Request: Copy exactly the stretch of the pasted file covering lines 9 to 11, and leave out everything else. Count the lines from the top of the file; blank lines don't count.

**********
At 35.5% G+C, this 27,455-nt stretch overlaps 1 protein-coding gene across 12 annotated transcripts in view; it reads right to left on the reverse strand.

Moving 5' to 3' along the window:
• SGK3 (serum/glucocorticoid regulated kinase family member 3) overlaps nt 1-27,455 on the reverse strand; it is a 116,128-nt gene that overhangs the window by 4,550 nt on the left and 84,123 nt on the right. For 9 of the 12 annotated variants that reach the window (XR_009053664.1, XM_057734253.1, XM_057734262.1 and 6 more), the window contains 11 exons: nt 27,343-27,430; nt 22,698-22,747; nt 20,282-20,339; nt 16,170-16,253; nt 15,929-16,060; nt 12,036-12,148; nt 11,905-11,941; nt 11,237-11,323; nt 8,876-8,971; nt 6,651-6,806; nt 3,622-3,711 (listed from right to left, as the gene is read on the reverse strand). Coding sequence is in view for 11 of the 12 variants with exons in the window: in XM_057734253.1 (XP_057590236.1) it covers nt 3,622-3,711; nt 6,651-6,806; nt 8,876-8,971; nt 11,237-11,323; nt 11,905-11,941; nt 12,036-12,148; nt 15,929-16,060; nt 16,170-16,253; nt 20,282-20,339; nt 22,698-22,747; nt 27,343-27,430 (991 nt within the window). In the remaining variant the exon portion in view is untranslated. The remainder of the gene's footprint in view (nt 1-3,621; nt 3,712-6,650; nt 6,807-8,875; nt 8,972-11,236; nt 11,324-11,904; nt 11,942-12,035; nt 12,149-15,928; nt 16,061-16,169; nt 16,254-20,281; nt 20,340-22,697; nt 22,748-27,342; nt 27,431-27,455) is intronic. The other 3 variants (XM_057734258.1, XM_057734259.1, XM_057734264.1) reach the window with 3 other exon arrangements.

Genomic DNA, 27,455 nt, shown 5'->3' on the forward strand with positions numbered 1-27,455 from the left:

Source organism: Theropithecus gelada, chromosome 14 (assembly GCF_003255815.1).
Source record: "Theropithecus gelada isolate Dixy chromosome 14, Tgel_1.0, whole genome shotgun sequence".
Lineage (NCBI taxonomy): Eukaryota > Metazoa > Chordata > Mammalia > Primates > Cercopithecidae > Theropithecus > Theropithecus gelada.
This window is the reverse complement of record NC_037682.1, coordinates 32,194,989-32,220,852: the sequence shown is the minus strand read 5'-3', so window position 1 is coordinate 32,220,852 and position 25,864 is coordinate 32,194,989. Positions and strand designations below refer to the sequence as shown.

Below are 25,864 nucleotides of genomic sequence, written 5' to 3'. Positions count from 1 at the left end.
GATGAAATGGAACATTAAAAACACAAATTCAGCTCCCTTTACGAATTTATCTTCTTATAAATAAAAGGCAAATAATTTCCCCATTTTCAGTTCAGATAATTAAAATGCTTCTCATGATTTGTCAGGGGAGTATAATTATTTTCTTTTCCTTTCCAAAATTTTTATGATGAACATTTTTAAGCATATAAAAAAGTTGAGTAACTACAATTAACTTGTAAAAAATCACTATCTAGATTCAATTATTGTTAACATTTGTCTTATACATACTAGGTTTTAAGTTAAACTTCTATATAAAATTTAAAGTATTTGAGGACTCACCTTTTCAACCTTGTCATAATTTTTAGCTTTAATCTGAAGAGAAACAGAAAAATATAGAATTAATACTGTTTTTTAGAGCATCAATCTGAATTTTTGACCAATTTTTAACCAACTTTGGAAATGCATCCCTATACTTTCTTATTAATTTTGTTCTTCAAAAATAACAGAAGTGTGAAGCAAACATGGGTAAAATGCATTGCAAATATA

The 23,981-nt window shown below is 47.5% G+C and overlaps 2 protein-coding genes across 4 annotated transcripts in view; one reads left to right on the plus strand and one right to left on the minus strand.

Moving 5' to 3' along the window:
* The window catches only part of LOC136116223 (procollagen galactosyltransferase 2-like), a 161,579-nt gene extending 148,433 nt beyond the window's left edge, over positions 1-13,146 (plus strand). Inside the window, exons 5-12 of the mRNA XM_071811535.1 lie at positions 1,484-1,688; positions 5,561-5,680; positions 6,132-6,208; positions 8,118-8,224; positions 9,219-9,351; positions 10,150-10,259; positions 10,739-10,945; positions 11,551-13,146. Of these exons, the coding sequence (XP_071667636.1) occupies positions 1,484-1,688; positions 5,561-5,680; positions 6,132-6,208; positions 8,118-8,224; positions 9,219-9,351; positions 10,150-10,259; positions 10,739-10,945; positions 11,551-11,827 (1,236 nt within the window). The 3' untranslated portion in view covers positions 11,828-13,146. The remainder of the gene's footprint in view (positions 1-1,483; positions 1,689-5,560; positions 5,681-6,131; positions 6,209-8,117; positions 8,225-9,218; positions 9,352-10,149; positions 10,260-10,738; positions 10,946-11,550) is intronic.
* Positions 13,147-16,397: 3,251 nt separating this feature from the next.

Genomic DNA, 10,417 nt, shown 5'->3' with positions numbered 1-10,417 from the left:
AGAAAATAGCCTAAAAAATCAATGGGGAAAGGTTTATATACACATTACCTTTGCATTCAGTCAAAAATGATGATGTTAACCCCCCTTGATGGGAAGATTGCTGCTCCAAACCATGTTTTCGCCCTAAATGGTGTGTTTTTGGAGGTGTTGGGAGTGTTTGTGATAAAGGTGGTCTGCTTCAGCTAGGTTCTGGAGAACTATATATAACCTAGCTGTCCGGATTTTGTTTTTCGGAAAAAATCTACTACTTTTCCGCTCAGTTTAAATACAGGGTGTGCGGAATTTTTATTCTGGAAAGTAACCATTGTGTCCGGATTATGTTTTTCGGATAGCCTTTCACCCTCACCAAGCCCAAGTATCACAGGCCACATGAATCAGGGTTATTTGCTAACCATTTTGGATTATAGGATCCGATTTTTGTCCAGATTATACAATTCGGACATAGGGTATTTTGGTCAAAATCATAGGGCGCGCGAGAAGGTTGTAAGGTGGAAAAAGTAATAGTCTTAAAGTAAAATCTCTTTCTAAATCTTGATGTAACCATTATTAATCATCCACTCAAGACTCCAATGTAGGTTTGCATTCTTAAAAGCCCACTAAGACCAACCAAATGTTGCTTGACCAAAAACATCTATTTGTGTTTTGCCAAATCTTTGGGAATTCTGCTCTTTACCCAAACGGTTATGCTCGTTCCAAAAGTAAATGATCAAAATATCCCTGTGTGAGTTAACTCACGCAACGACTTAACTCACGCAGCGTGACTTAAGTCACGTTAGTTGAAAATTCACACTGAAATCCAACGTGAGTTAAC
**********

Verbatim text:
Below are 25,864 nucleotides of genomic sequence, written 5' to 3'. Positions count from 1 at the left end.
GATGAAATGGAACATTAAAAACACAAATTCAGCTCCCTTTACGAATTTATCTTCTTATAAATAAAAGGCAAATAATTTCCCCATTTTCAGTTCAGATAATTAAAATGCTTCTCATGATTTGTCAGGGGAGTATAATTATTTTCTTTTCCTTTCCAAAATTTTTATGATGAACATTTTTAAGCATATAAAAAAGTTGAGTAACTACAATTAACTTGTAAAAAATCACTATCTAGATTCAATTATTGTTAACATTTGTCTTATACATACTAGGTTTTAAGTTAAACTTCTATATAAAATTTAAAGTATTTGAGGACTCACCTTTTCAACCTTGTCATAATTTTTAGCTTTAATCTGAAGAGAAACAGAAAAATATAGAATTAATACTGTTTTTTAGAGCATCAATCTGAATTTTTGACCAATTTTTAACCAACTTTGGAAATGCATCCCTATACTTTCTTATTAATTTTGTTCTTCAAAAATAACAGAAGTGTGAAGCAAACATGGGTAAAATGCATTGCAAATATA

The 23,981-nt window shown below is 47.5% G+C and overlaps 2 protein-coding genes across 4 annotated transcripts in view; one reads left to right on the plus strand and one right to left on the minus strand.